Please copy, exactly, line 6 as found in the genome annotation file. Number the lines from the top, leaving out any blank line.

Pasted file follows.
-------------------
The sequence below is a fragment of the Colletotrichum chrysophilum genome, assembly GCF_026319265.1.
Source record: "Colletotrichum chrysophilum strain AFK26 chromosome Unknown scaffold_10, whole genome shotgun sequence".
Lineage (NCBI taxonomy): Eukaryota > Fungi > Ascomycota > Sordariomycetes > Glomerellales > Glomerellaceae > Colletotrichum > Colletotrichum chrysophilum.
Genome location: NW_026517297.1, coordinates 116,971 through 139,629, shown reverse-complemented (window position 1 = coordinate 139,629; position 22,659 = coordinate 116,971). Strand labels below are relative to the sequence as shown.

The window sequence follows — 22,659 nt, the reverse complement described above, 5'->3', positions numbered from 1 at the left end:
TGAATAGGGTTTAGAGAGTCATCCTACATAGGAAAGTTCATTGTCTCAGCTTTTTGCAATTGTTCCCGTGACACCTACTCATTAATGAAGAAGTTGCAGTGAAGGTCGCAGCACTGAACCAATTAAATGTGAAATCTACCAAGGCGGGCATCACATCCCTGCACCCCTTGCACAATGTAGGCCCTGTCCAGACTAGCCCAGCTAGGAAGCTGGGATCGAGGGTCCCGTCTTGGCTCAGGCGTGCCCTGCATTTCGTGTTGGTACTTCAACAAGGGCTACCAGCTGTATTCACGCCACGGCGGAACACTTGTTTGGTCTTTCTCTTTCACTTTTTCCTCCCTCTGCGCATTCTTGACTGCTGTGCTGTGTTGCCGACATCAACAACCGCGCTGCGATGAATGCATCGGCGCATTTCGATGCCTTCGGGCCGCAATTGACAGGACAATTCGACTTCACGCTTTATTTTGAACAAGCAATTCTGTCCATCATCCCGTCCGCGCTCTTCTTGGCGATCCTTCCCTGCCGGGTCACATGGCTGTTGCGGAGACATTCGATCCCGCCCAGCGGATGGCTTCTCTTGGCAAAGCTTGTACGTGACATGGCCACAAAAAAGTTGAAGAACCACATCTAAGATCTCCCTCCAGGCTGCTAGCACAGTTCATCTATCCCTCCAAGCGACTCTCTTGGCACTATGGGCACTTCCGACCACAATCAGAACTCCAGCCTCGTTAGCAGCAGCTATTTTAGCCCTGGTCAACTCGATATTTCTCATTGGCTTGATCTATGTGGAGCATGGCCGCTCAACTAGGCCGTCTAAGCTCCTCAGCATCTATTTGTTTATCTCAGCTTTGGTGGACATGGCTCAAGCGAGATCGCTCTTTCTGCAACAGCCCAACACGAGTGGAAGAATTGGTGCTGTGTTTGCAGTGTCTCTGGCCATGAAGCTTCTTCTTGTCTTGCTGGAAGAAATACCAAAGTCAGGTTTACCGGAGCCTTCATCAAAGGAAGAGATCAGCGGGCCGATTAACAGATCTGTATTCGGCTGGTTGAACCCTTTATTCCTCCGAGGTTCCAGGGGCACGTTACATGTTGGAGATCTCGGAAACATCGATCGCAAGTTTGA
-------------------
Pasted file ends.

TGAATAGGGTTTAGAGAGTCATCCTACATAGGAAAGTTCATTGTCTCAGCTTTTTGCAATTGTTCCCGTGACACCTACTCATTAATGAAGAAGTTGCAGTGAAGGTCGCAGCACTGAACCAATTAAATGTGAAATCTACCAAGGCGGGCATCACATCCCTGCACCCCTTGCACAATGTAGGCCCTGTCCAGACTAGCCCAGCTAGGAAGCTGGGATCGAGGGTCCCGTCTTGGCTCAGGCGTGCCCTGCATTTCGTGTTGGTACTTCAACAAGGGCTACCAGCTGTATTCACGCCACGGCGGAACACTTGTTTGGTCTTTCTCTTTCACTTTTTCCTCCCTCTGCGCATTCTTGACTGCTGTGCTGTGTTGCCGACATCAACAACCGCGCTGCGATGAATGCATCGGCGCATTTCGATGCCTTCGGGCCGCAATTGACAGGACAATTCGACTTCACGCTTTATTTTGAACAAGCAATTCTGTCCATCATCCCGTCCGCGCTCTTCTTGGCGATCCTTCCCTGCCGGGTCACATGGCTGTTGCGGAGACATTCGATCCCGCCCAGCGGATGGCTTCTCTTGGCAAAGCTTGTACGTGACATGGCCACAAAAAAGTTGAAGAACCACATCTAAGATCTCCCTCCAGGCTGCTAGCACAGTTCATCTATCCCTCCAAGCGACTCTCTTGGCACTATGGGCACTTCCGACCACAATCAGAACTCCAGCCTCGTTAGCAGCAGCTATTTTAGCCCTGGTCAACTCGATATTTCTCATTGGCTTGATCTATGTGGAGCATGGCCGCTCAACTAGGCCGTCTAAGCTCCTCAGCATCTATTTGTTTATCTCAGCTTTGGTGGACATGGCTCAAGCGAGATCGCTCTTTCTGCAACAGCCCAACACGAGTGGAAGAATTGGTGCTGTGTTTGCAGTGTCTCTGGCCATGAAGCTTCTTCTTGTCTTGCTGGAAGAAATACCAAAGTCAGGTTTACCGGAGCCTTCATCAAAGGAAGAGATCAGCGGGCCGATTAACAGATCTGTATTCGGCTGGTTGAACCCTTTATTCCTCCGAGGTTCCAGGGGCACGTTACATGTTGGAGATCTCGGAAACATCGATCGCAAGTTTGA